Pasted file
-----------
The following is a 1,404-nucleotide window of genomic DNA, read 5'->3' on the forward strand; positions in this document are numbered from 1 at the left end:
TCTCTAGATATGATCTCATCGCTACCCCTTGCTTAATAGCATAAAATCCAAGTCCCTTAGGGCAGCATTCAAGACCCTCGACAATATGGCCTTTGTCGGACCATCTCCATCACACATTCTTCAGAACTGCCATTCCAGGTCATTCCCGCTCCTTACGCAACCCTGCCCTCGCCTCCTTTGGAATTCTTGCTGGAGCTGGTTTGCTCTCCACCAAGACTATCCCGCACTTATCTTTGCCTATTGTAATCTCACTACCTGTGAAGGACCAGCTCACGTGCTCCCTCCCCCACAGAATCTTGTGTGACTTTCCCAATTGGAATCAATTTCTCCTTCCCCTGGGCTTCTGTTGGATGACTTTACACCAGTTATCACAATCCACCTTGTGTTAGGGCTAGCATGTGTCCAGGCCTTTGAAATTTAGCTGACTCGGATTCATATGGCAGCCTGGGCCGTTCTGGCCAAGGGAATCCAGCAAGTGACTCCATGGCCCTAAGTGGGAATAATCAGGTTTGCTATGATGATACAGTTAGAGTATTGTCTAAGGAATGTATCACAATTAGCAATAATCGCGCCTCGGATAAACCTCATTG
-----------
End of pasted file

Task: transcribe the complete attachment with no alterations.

The following is a 1,404-nucleotide window of genomic DNA, read 5'->3' on the forward strand; positions in this document are numbered from 1 at the left end:
TCTCTAGATATGATCTCATCGCTACCCCTTGCTTAATAGCATAAAATCCAAGTCCCTTAGGGCAGCATTCAAGACCCTCGACAATATGGCCTTTGTCGGACCATCTCCATCACACATTCTTCAGAACTGCCATTCCAGGTCATTCCCGCTCCTTACGCAACCCTGCCCTCGCCTCCTTTGGAATTCTTGCTGGAGCTGGTTTGCTCTCCACCAAGACTATCCCGCACTTATCTTTGCCTATTGTAATCTCACTACCTGTGAAGGACCAGCTCACGTGCTCCCTCCCCCACAGAATCTTGTGTGACTTTCCCAATTGGAATCAATTTCTCCTTCCCCTGGGCTTCTGTTGGATGACTTTACACCAGTTATCACAATCCACCTTGTGTTAGGGCTAGCATGTGTCCAGGCCTTTGAAATTTAGCTGACTCGGATTCATATGGCAGCCTGGGCCGTTCTGGCCAAGGGAATCCAGCAAGTGACTCCATGGCCCTAAGTGGGAATAATCAGGTTTGCTATGATGATACAGTTAGAGTATTGTCTAAGGAATGTATCACAATTAGCAATAATCGCGCCTCGGATAAACCTCATTG